5. Peltandra Rafinesque, Journal de Physique, de Chimie, d'Histoire Naturelle et des Arts. 89:103. 1819.
Arrow arum [Greek pelte, small shield, and andros, male, referring to the shield-shaped tops of the staminate flowers]
Herbs, wetland. Rhizomes vertical. Leaves appearing before flowers, several, clustered apically, erect; petiole equal to or longer than blade; blade green or glaucous light green, simple, not peltate, lanceolate to widely ovate, base hastate to sagittate, rarely cordate, apex acuminate to rounded or mucronate; lateral veins parallel. Inflorescences: peduncle recurving in fruit, half ½ as long as to slightly longer than petiole, apex not swollen; spathe tube green, enclosing base of spadix; spathe blade green to white, opening slightly to fully at anthesis; spadix cylindric. Flowers unisexual, staminate and pistillate on same plant,, pistillate flowers covering basal portion of spadix,, staminate flowers apical, consisting of 4--5 connate stamens forming flat-topped synandrium; sterile flowers proximal to and usually distal to staminate flowers; perianth absent. Fruits not embedded in spadix, red or green to dark purple-green. Seeds 1--2(--4), mucilage present. x = 14.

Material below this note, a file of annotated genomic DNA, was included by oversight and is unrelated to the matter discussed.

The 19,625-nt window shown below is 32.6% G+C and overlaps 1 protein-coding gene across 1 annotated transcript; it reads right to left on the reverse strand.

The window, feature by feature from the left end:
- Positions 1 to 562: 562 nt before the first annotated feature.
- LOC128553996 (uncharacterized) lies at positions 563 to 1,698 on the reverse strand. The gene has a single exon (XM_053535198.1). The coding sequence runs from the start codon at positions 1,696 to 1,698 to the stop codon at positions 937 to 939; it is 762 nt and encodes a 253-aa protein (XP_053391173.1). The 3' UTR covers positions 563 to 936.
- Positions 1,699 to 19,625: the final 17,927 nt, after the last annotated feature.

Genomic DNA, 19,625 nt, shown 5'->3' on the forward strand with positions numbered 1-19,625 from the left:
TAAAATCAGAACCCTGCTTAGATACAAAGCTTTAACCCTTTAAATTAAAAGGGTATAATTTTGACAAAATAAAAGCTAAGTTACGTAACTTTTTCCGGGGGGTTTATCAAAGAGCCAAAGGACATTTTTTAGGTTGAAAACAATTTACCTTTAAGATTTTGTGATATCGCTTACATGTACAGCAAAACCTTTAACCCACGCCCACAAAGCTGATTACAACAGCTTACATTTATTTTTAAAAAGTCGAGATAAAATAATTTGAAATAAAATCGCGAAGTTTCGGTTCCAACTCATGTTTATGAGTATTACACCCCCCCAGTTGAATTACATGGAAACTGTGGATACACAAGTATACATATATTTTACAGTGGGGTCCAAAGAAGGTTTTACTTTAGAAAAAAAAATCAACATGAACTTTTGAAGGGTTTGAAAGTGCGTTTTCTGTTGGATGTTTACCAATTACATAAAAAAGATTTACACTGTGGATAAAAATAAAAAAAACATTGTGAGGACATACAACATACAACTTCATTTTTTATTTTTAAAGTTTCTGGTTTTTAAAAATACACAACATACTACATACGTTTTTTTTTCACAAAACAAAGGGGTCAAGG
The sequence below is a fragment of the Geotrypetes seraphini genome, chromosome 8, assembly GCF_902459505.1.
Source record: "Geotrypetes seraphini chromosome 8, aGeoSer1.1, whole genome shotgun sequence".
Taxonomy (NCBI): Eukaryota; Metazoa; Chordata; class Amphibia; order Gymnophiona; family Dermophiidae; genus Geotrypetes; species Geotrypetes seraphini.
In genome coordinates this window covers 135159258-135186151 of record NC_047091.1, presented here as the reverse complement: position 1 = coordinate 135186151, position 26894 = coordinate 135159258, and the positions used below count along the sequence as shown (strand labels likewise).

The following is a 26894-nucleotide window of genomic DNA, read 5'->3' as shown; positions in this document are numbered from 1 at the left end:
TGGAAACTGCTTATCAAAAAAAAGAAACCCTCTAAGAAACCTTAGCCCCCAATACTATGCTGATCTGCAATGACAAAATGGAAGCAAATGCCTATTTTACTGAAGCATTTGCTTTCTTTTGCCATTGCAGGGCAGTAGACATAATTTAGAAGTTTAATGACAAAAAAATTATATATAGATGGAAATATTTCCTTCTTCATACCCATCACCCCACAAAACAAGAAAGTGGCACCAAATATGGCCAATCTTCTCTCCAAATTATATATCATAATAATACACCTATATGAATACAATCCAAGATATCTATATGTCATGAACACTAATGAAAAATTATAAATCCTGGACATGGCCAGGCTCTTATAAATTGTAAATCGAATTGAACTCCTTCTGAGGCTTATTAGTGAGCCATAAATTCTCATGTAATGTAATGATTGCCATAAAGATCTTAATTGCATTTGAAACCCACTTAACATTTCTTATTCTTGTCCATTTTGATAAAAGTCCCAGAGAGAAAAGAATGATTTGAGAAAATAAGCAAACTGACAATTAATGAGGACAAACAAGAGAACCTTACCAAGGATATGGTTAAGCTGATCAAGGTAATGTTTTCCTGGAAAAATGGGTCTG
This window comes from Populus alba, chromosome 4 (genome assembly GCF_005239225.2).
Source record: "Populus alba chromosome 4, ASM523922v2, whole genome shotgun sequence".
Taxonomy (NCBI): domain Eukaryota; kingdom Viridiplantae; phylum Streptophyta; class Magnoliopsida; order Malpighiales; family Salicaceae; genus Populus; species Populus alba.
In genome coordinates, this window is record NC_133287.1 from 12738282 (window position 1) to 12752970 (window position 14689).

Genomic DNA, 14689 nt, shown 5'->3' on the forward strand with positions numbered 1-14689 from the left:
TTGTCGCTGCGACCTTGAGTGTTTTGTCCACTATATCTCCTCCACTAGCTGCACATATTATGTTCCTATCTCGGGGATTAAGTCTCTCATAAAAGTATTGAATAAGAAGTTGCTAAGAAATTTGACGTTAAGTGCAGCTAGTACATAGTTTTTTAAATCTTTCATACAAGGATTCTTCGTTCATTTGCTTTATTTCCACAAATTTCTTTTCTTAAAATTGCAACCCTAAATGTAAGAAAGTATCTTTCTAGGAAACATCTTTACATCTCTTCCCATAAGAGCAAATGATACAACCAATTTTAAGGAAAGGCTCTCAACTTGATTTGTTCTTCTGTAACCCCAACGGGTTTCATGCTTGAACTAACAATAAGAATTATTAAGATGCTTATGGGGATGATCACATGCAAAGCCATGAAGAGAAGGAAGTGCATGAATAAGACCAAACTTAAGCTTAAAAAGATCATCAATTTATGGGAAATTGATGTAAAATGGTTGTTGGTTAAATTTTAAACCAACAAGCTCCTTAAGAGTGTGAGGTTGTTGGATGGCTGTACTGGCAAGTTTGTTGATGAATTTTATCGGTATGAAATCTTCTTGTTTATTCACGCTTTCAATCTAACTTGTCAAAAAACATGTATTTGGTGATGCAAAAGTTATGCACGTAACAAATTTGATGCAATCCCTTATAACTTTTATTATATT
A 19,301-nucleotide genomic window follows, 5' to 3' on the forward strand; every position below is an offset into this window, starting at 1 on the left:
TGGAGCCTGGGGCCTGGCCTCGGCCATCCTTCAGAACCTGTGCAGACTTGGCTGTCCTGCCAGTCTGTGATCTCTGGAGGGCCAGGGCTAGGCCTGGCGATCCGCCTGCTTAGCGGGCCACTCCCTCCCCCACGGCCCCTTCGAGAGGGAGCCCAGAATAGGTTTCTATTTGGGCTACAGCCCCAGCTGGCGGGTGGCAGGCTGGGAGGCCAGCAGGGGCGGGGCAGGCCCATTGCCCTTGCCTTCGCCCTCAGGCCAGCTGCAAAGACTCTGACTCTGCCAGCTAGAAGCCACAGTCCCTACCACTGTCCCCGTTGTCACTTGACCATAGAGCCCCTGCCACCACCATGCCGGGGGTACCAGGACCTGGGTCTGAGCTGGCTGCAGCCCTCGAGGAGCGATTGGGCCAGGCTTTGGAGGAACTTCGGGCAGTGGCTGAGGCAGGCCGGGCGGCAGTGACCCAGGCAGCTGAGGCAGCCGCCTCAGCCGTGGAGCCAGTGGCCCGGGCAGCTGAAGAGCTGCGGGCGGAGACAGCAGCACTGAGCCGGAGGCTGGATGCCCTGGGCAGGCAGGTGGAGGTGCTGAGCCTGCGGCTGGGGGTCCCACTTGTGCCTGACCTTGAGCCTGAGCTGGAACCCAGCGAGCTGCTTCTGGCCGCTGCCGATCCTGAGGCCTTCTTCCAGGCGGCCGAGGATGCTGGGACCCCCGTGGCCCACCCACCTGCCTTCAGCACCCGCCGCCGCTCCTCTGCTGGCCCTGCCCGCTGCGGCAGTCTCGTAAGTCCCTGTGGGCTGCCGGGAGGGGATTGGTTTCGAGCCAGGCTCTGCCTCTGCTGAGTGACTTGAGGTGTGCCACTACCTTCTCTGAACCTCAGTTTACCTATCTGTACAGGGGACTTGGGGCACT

Species 2 (2 in the flora): eastern North America.
Only one species of Peltandra, P. virginica, (with two subspecies), was recognized by W. H. Blackwell and K. P. Blackwell (1974), a treatment followed by some botanists. They synonymized P. luteospadix with P. sagittifolia, based primarily on their contention that no Peltandra species have red fruits, and called that taxon P. virginica subsp. luteospadix (Fernald) Blackwell & Blackwell. All of the specimens cited in their treatment of the genus are P. virginica.
The two species of Peltandra can be distinguished not only on reproductive charactersistics, but also on features of leaf venation. Fossil leaves congeneric with modern Peltandra are known from very late Paleocene through early Eocene deposits of North America. Peltandra is one of two genera of Araceae endemic to the flora area (the other is Orontium).
Blackwell, W. H., Jr. and K. P. Blackwell. 1974. The taxonomy of Peltandra (Araceae). J. Elisha Mitchell Sci. Soc. 90: 137--140. Thompson, S. A. 1995. Systematics and biology of the Araceae and Acoraceae of temperate North America. Ph.D. dissertation, University of Illinois.